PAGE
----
A bill to revamp and possibly expand Florida's school voucher program heads to the state House floor for debate today.
It remains unclear whether the issue ever will get a full hearing in the Senate, where the original companion bill was withdrawn a month ago and amendments to other measures have gained no traction.
Still, voucher proponents and opponents have mounted PR efforts in advance of the House session.
Step Up For Students, the organization that oversees Florida's tax credit scholarship program, sent reporters a fact sheet Wednesday morning, aiming to stave off what it has considered unfair and inaccurate coverage in the past. Step Up officials also have written numerous opinion pieces for newspapers around the state leading up to the pending vote, in addition to its lobbying efforts and posts on its blog.
Among its facts:
- An amendment by sponsor Rep. Manny Diaz would remove any cap increase in the bill.
- Demand for scholarships remains high, with opened applications up 19,000 from a year ago. (There has been some dispute over whether Step Up For Students retains a waiting list, which is not the same thing as interest or demand for the scholarships.)
- Scholarship students have been tested since 2006. Some take the FCAT, but they are not required to do so. (One of the key reasons the Senate is not taking up this measure is because Senate leaders want scholarship students to take the same accountability tests that students in traditional schools take.)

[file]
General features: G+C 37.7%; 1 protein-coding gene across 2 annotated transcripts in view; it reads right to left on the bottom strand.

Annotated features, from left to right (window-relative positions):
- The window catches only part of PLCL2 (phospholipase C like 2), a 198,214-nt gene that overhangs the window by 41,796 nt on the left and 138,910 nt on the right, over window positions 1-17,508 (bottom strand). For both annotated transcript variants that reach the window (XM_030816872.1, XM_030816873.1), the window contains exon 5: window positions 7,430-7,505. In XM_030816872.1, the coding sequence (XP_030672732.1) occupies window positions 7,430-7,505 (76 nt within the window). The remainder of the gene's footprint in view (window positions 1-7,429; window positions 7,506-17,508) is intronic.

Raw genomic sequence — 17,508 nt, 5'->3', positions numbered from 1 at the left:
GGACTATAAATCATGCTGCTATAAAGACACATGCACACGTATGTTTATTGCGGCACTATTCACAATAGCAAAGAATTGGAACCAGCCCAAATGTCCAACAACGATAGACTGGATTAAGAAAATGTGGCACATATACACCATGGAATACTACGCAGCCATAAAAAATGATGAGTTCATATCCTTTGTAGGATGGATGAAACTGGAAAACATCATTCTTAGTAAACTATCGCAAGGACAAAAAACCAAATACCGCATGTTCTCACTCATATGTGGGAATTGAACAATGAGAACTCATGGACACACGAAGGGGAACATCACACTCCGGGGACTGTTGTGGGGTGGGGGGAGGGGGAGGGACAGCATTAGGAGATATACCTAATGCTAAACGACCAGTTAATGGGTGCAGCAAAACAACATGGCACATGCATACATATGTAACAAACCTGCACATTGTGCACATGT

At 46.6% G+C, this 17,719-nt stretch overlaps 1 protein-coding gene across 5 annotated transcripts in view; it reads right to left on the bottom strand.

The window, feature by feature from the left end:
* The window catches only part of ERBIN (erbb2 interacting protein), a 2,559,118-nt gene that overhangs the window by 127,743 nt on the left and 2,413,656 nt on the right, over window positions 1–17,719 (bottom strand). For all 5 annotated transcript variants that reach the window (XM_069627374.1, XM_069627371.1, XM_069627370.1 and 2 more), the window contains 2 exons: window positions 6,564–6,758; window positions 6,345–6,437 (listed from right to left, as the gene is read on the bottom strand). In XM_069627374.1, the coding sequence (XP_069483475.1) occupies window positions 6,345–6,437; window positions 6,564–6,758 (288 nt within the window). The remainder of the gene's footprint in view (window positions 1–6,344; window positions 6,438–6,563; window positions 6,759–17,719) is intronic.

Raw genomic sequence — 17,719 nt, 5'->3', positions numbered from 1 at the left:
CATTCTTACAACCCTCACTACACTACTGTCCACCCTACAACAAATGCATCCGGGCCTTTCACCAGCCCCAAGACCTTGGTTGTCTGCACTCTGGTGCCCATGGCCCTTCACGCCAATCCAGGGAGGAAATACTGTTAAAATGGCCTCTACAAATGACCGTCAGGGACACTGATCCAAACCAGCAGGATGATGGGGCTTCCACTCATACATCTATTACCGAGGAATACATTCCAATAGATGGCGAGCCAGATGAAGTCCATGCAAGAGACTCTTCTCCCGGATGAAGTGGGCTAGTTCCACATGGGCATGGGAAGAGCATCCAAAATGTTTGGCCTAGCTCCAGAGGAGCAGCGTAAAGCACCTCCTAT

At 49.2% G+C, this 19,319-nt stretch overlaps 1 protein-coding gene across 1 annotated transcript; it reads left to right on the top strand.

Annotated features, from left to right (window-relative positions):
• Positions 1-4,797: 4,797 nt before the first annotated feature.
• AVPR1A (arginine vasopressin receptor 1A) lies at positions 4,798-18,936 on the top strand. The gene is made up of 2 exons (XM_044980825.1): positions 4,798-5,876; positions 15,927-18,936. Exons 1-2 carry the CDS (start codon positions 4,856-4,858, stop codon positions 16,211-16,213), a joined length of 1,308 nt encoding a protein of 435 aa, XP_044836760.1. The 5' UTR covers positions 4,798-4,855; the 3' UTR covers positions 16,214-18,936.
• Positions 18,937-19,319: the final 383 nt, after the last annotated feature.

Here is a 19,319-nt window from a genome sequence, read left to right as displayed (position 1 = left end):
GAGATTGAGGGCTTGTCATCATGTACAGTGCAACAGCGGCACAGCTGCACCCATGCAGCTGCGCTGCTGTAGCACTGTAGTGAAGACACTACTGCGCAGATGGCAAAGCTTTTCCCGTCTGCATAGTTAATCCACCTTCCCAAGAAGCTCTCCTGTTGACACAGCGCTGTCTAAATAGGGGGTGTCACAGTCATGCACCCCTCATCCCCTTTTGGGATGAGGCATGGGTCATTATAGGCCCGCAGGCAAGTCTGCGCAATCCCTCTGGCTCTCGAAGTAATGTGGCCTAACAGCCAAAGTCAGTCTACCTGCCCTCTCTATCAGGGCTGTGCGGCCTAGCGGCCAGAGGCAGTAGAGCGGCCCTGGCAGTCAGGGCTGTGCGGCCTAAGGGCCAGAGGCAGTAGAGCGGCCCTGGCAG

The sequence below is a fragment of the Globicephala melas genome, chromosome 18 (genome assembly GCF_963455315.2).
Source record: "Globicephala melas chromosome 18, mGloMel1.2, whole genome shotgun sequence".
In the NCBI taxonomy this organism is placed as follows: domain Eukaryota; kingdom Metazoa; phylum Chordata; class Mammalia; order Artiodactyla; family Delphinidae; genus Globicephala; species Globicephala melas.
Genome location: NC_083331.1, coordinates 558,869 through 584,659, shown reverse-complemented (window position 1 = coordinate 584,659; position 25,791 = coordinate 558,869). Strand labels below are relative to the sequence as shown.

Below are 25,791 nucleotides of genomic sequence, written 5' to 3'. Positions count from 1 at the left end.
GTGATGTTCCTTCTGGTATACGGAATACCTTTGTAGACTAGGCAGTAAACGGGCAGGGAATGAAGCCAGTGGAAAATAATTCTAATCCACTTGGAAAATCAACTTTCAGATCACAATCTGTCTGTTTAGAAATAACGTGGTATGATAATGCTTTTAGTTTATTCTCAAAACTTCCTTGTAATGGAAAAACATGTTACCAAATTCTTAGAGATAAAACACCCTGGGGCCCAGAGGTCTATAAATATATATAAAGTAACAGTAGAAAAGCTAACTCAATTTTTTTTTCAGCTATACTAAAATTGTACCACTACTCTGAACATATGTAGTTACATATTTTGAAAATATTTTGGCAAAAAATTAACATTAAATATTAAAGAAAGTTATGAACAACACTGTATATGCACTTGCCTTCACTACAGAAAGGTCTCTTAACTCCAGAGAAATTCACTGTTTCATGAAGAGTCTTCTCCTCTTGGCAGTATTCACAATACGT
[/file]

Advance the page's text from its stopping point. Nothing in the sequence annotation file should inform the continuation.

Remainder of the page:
- The scholarship program does not take money away from traditional schools. The scholarship program pays 72 percent of the regular per-student funding, meaning a savings for the state. (The scholarship is smaller than the FTE, but opponents argue money is still diverted from public schools as students leave.)
- The bill has no effect on sales taxes, as a proposed sales tax credit has been removed.
House Democrats, meanwhile, have sent out a release announcing their efforts to "limit damage to public education" with this bill. In the past, Democrats have been split in their support of the scholarship program. This year, the caucus officially adopted a position against the expansion of the program.
The proposed voucher expansion "undercuts Florida's public education system and the thousands of students it serves," House Democratic Leader Perry Thurston (D-Fort Lauderdale) said.
Among the Democrats' amendments:
- Amendment #070355 by Rep. Karen Castor Dentel: Requires private schools that accept voucher students to be subject to the state's assessment testing requirements and school grading system.
- Amendment #668809 by Rep. Gwyn Clarke-Reed: Requires private schools accepting voucher students to teach a curriculum that is consistent with the curriculum for public schools.
- Amendment #035469 by Rep. Mark Pafford: Requires Scholarship Funding Organizations to be subject to Florida's public records law.
- Amendment #872123 by Rep. Mark Danish: Releases a school district from liability if a child attends a private school under the new voucher program but does not receive the educational services required under his or her Individual Education Plan.
The GOP-dominated House is not considered likely to approve these changes. The House takes to the floor at 11 a.m. Stay tuned.